The above story is based on materials provided by Inderscience Publishers. Note: Materials may be edited for content and length.


Cite This Page:

Inderscience Publishers. "Methylmercury Warning." ScienceDaily. ScienceDaily, 30 October 2008. <www.sciencedaily.com/releases/2008/10/081028103103.htm>.
Inderscience Publishers. (2008, October 30). Methylmercury Warning. ScienceDaily. Retrieved July 24, 2014 from www.sciencedaily.com/releases/2008/10/081028103103.htm
Inderscience Publishers. "Methylmercury Warning." ScienceDaily. www.sciencedaily.com/releases/2008/10/081028103103.htm (accessed July 24, 2014).

Share This




More Mind & Brain News

Thursday, July 24, 2014

Featured Research

from universities, journals, and other organizations


Featured Videos

from AP, Reuters, AFP, and other news services

Idaho Boy Helps Brother With Disabilities Complete Triathlon

Idaho Boy Helps Brother With Disabilities Complete Triathlon

Newsy (July 23, 2014) An 8-year-old boy helped his younger brother, who has a rare genetic condition that's confined him to a wheelchair, finish a triathlon. Video provided by Newsy
Powered by NewsLook.com
Huge Schizophrenia Study Finds Dozens Of New Genetic Causes

Huge Schizophrenia Study Finds Dozens Of New Genetic Causes

Newsy (July 22, 2014) The 83 new genetic markers could open dozens of new avenues for schizophrenia treatment research. Video provided by Newsy
Powered by NewsLook.com
Why Do People Believe We Only Use 10 Percent Of Our Brains?

Why Do People Believe We Only Use 10 Percent Of Our Brains?

Newsy (July 22, 2014) The new sci-fi thriller "Lucy" is making people question whether we really use all our brainpower. But, as scientists have insisted for years, we do. Video provided by Newsy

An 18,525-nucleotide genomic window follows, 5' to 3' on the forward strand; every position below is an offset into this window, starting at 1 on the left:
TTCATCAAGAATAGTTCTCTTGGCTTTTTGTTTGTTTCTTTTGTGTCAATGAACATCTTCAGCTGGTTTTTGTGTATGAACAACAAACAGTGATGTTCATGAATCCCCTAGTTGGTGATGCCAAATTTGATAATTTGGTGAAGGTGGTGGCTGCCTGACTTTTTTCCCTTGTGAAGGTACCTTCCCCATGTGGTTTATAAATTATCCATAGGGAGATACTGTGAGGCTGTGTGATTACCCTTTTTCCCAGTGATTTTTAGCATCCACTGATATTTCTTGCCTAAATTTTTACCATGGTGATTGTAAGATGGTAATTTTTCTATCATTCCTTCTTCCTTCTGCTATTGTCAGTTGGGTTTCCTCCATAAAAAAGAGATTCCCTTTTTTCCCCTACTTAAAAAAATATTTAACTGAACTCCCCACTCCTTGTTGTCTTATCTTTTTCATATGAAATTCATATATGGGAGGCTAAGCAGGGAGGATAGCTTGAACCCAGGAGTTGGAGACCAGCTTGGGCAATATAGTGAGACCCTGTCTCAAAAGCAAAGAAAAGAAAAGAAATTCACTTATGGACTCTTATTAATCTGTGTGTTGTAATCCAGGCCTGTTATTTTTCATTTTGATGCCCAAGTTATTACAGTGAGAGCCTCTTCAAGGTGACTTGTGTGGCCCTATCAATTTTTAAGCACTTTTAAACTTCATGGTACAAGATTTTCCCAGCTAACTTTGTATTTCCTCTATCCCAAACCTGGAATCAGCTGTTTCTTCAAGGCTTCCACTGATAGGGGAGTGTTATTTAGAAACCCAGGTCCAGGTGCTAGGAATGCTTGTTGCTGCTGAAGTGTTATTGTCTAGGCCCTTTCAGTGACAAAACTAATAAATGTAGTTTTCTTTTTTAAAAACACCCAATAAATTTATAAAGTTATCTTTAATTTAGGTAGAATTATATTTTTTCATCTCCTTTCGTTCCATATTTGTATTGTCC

Powered by NewsLook.com
Do Obese Women Have 'Food Learning Impairment'?

Do Obese Women Have 'Food Learning Impairment'?

Newsy (July 18, 2014) Yale researchers tested 135 men and women, and it was only obese women who were deemed to have "impaired associative learning." Video provided by Newsy
Powered by NewsLook.com

Search ScienceDaily

Number of stories in archives: 140,361

Find with keyword(s):
Enter a keyword or phrase to search ScienceDaily for related topics and research stories.

Save/Print:
Share:

Breaking News:
from the past week

In Other News

... from NewsDaily.com

Science News

Health News

Environment News

Technology News



Save/Print:
Share:

Free Subscriptions


Get the latest science news with ScienceDaily's free email newsletters, updated daily and weekly. Or view hourly updated newsfeeds in your RSS reader:

Get Social & Mobile


Keep up to date with the latest news from ScienceDaily via social networks and mobile apps:

Have Feedback?


Tell us what you think of ScienceDaily -- we welcome both positive and negative comments. Have any problems using the site? Questions?
Mobile: iPhone Android Web
Follow: Facebook Twitter Google+
Subscribe: RSS Feeds Email Newsletters
Latest Headlines Health & Medicine Mind & Brain Space & Time Matter & Energy Computers & Math Plants & Animals Earth & Climate Fossils & Ruins